With governments across the world pumping public spending to mitigate the economic impact of the COVID-19 pandemic, 2020 could be a record-breaking year for debt. While this year’s spending extravaganza could tank the value of currencies worldwide and spur a hike in inflation, as stated a recent analysis by the U.S. think tank Mises Institute, it’s reasonable to wonder if it could potentially boost the adoption of cryptocurrencies.
Ryan McMaken, Senior Editor at the Mises Institute, wrote:
“Until the U.S. really faces a global move to dump the dollar as the reserve currency, or until interest rates in the US really start to climb, there will be no measures to bring the debt back down. We’re in a terminal debt spiral. The only question is how long it will last until the patient succumbs.”
McMaked added: “Poised to add more than $3 trillion to the national debt in 2020, the U.S. is borrowing more than ever, and committing to ever larger dollar amounts that must be paid on the approximately $25 trillion debt.”
The analyst said that the U.S. Treasury is allocating about USD 400 billion annually to pay the interest on the debt, but largely because it benefits from a historically-low rate due to the dollar’s dominant role in the global economy. The 30-year bond is currently subject to an interest rate of below 1.5%.
Washington is not alone in its spiral towards deeper indebtedness. The UK’s central bank Bank of England deployed its money printers into full BRRR mode to inject USD 125 billion worth of pound sterling into the British economy, all the while freezing UK interest rates at the record-law 0.1%.
According to McMaken:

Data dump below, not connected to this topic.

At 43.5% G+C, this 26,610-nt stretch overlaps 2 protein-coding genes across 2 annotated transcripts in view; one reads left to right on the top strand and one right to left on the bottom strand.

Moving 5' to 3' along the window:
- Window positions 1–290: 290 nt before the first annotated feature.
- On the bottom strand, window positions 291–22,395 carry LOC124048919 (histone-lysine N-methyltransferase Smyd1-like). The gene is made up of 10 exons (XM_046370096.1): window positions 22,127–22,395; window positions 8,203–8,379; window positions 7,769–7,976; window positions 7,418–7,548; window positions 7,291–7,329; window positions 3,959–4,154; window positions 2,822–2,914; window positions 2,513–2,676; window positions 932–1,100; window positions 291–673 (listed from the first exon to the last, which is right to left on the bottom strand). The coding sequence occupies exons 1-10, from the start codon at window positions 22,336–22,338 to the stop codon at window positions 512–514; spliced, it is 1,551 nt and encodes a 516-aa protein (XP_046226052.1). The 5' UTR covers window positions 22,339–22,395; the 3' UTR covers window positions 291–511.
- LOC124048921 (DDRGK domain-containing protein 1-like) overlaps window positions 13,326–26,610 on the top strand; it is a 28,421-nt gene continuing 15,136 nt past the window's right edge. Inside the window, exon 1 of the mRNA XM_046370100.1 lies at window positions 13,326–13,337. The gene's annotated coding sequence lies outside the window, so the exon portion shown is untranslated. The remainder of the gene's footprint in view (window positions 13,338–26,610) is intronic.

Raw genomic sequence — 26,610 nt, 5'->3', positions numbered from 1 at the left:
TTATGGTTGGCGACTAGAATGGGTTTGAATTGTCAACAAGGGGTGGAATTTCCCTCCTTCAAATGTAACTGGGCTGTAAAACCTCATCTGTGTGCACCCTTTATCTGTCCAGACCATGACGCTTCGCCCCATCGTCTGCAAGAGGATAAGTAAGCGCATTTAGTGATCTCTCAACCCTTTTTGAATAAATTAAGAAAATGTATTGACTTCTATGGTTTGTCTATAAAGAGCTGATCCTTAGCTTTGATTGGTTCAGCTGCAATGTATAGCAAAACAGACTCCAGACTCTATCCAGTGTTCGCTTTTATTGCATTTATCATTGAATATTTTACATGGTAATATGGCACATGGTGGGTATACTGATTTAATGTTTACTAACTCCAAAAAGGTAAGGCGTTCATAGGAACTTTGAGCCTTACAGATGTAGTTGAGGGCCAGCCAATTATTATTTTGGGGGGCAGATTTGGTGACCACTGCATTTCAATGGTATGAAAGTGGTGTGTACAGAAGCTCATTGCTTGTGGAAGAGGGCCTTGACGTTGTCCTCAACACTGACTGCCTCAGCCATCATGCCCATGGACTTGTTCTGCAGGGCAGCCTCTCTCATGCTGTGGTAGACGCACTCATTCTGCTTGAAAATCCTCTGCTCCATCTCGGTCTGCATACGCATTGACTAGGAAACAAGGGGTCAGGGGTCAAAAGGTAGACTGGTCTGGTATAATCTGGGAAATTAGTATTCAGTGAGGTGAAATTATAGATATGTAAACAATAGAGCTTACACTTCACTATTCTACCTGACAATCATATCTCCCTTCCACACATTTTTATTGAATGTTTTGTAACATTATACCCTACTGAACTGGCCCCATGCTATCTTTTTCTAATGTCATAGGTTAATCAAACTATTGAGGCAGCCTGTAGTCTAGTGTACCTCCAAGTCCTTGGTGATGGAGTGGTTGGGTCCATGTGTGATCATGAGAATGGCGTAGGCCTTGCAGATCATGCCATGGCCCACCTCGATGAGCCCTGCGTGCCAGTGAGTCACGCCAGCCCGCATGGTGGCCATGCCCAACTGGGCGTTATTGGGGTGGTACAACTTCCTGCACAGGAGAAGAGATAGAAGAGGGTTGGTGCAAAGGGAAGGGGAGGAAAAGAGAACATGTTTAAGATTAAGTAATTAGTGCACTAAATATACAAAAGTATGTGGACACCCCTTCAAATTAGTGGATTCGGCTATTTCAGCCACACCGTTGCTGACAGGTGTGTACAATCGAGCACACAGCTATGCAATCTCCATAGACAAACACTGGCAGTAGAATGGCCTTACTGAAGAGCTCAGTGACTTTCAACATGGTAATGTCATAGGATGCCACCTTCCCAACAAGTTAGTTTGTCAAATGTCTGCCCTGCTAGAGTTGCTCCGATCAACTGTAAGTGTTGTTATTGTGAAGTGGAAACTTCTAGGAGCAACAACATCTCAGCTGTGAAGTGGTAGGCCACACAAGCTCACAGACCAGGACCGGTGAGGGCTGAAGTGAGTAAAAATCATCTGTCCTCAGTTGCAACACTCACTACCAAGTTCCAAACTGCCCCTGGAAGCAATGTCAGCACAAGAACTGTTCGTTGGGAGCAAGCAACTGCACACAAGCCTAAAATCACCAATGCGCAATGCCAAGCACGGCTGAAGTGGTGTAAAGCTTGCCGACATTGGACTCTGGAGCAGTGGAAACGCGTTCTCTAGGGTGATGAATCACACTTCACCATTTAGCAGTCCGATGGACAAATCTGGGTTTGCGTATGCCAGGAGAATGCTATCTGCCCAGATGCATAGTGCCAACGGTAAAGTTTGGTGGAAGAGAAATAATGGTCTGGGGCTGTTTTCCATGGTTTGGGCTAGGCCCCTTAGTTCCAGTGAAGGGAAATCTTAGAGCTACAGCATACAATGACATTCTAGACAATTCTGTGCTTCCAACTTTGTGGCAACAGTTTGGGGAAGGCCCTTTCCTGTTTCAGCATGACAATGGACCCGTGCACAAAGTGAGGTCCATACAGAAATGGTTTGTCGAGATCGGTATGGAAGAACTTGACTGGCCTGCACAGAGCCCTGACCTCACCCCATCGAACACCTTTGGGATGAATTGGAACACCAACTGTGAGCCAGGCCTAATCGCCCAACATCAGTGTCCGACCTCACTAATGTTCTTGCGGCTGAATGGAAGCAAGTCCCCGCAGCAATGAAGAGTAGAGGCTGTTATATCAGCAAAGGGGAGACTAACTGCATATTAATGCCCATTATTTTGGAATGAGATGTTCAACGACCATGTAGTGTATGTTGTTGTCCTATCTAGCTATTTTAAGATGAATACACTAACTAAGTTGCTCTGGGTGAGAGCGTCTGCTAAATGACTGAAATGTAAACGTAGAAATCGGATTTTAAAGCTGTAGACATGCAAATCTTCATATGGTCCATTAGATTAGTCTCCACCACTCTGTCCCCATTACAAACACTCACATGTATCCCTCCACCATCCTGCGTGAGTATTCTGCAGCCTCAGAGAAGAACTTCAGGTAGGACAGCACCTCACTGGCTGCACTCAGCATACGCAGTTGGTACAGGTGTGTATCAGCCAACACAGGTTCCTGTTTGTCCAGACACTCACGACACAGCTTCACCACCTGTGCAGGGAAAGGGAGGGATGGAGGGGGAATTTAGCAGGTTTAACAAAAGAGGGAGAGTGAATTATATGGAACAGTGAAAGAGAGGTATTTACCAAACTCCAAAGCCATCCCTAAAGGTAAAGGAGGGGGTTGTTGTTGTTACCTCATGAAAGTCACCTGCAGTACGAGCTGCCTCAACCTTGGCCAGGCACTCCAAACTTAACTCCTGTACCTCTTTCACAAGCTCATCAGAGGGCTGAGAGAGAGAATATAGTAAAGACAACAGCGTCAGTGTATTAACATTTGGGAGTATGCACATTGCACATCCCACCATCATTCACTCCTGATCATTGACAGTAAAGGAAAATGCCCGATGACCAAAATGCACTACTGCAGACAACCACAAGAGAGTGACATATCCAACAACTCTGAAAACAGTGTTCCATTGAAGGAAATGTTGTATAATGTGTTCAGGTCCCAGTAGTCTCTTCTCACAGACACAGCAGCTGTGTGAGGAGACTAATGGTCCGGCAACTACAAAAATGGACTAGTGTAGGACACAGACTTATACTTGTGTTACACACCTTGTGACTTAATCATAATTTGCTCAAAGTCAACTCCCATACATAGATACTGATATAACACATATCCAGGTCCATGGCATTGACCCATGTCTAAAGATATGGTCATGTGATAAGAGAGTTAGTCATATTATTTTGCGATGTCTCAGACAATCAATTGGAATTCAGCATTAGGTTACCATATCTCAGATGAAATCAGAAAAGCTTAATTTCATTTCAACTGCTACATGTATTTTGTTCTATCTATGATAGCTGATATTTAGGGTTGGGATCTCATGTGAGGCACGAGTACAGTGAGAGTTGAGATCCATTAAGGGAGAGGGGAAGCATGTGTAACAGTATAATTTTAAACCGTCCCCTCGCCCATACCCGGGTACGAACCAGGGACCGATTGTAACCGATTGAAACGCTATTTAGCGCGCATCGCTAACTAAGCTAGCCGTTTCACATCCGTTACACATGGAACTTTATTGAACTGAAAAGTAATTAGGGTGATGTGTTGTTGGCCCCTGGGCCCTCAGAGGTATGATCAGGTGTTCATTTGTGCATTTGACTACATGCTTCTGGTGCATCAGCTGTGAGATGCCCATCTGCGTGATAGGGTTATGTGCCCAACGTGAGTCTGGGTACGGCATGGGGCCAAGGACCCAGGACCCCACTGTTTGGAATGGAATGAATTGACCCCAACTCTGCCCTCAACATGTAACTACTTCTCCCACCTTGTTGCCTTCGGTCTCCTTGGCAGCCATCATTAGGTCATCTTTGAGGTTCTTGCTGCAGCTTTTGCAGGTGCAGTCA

“And what if interest rates increase to even 3 percent—which would still be a very low rate historically? If that were to happen, total debt service paid on the debt could surge to a trillion dollars or more. That’s an amount similar to the total paid out each year in Social Security right now. If that were to happen, Congress would have to find that money somewhere. To pay the interest, they’d have to cut funds from Social Security, defense, infrastructure spending, Medicare, or somewhere else,”
Should the U.S. Federal Reserve continue to flood the market with dollars, this could result with a hike in inflation, “surging home prices, … food prices, and … a generally rising cost of living”. It could also dethrone the dollar from the privileged place it occupies in global trade.
Meanwhile, to prevent such a scenario, the Digital Dollar Project group that comprises top managers and former regulators has been pushing for the U.S. government to adopt a digital dollar, cautioning that failure to launch a central bank digital currency (CBDC) could cause the USD to lose its status of the world’s reserve currency.
Meanwhile, a number of voices from the Cryptoverse have called on Americans to jump off the wobbly fiat wagon, and invest their COVID-19 stimulus checks into bitcoin (BTC) and other cryptocurrencies. With the next round of checks expected to arrive in the fourth quarter of 2020, many observers are waiting to see whether the end of the year could bring a surge in crypto adoption across the country.